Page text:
Architect: Prentiss Architects, Seattle
    Builder: Schultz Miller, Seattle

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    Erhard Pfeiffer

    This beachfront villa certainly takes its fill of sand and sea, but its architecture provides some nice eye candy, too. Features such as natural stone walls, filigreed iron railings, and climbing bougainvillea give the home a graceful presence. The arched colonnades and portals that appear at every turn form intimate frames for those details.
    Architect: Landry Design Group, Los Angeles
    Builder: Albino Construction, Culver City, Calif.

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    Bill Timmerman Photography

    This desert home is nested, side-saddle-style, between two mountain slopes. Rather than choosing one view over the other, the architects went for both with a steel and glass bridge that connects opposite wings of the house. The transparent walkway frames views of the landscape on both sides and creates an entry portal for the driveway.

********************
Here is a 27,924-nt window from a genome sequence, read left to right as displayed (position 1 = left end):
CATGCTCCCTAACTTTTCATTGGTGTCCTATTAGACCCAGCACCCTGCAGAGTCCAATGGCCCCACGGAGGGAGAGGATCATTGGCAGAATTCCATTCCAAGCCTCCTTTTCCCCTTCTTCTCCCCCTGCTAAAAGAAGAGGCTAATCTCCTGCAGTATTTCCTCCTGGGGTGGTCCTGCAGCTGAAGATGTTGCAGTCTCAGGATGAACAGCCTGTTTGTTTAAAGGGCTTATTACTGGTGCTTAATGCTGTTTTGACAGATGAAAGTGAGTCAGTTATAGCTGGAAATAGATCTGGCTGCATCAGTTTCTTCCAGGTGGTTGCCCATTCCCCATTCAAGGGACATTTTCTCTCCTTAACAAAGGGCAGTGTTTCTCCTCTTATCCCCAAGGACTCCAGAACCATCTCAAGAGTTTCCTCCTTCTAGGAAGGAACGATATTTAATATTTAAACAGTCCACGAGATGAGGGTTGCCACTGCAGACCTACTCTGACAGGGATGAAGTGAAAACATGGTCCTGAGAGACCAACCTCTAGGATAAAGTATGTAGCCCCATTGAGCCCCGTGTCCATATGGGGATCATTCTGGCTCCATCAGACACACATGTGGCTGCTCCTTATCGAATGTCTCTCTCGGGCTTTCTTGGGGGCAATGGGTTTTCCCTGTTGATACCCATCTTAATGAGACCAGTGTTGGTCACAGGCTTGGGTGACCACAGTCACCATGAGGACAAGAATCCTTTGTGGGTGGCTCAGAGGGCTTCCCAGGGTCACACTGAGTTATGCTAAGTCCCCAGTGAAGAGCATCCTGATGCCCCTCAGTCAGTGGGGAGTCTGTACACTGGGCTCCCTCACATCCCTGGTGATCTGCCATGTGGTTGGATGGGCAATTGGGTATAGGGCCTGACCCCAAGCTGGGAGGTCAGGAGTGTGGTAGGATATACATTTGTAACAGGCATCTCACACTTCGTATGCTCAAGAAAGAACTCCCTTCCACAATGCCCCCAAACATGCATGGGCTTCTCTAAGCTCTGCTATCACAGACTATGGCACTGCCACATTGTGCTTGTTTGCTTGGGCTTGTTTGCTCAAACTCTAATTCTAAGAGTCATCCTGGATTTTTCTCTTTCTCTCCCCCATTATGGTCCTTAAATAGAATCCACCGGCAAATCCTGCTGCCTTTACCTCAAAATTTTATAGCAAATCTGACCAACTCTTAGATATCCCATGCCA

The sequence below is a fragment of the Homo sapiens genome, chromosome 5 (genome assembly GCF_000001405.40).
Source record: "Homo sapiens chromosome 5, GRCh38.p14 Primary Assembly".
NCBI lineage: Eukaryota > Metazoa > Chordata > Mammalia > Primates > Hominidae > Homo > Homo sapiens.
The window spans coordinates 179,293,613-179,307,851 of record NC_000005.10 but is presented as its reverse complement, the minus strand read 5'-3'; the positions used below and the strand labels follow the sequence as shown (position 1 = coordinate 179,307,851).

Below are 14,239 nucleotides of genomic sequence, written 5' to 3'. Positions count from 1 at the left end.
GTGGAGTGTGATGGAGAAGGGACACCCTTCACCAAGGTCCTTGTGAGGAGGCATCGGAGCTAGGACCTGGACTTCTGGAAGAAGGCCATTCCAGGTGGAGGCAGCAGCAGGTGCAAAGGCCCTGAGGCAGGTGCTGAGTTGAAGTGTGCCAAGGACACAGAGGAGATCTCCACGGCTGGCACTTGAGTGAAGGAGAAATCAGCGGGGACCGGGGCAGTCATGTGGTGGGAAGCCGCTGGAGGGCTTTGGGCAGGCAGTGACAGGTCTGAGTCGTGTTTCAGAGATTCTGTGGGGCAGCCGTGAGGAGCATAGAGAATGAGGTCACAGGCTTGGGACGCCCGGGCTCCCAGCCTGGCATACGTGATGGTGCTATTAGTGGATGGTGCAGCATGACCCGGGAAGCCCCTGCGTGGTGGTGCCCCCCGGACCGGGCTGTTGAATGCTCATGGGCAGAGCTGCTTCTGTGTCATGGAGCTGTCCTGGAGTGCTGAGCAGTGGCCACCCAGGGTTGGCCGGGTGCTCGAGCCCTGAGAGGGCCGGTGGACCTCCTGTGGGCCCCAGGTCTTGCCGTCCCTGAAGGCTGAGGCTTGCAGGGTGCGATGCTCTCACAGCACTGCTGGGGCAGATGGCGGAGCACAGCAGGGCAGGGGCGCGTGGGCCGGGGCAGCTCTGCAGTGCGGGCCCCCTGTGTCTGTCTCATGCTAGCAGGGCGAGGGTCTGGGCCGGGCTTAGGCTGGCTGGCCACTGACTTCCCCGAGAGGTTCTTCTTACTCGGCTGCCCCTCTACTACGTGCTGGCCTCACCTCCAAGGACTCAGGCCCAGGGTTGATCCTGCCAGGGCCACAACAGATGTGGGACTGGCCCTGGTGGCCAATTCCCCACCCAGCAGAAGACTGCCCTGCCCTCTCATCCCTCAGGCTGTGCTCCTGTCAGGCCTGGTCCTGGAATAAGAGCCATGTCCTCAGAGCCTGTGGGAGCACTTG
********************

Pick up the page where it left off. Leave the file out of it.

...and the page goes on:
Builder: Linthicum Corp., Scottsdale, Ariz.
    Architect: Allen + Philp Architects/Interiors, Scottsdale

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    Michael Flower

    This custom home in the Berkshires has an abundance of bucolic views, and it makes sure none of them are wasted. Some of the vantage points are best enjoyed from breezy outdoor spaces. Others are framed with oversized Jeld-Wen picture windows like this one. The dark floor-to-ceiling bookcases on either side help to shape the window as a focal point.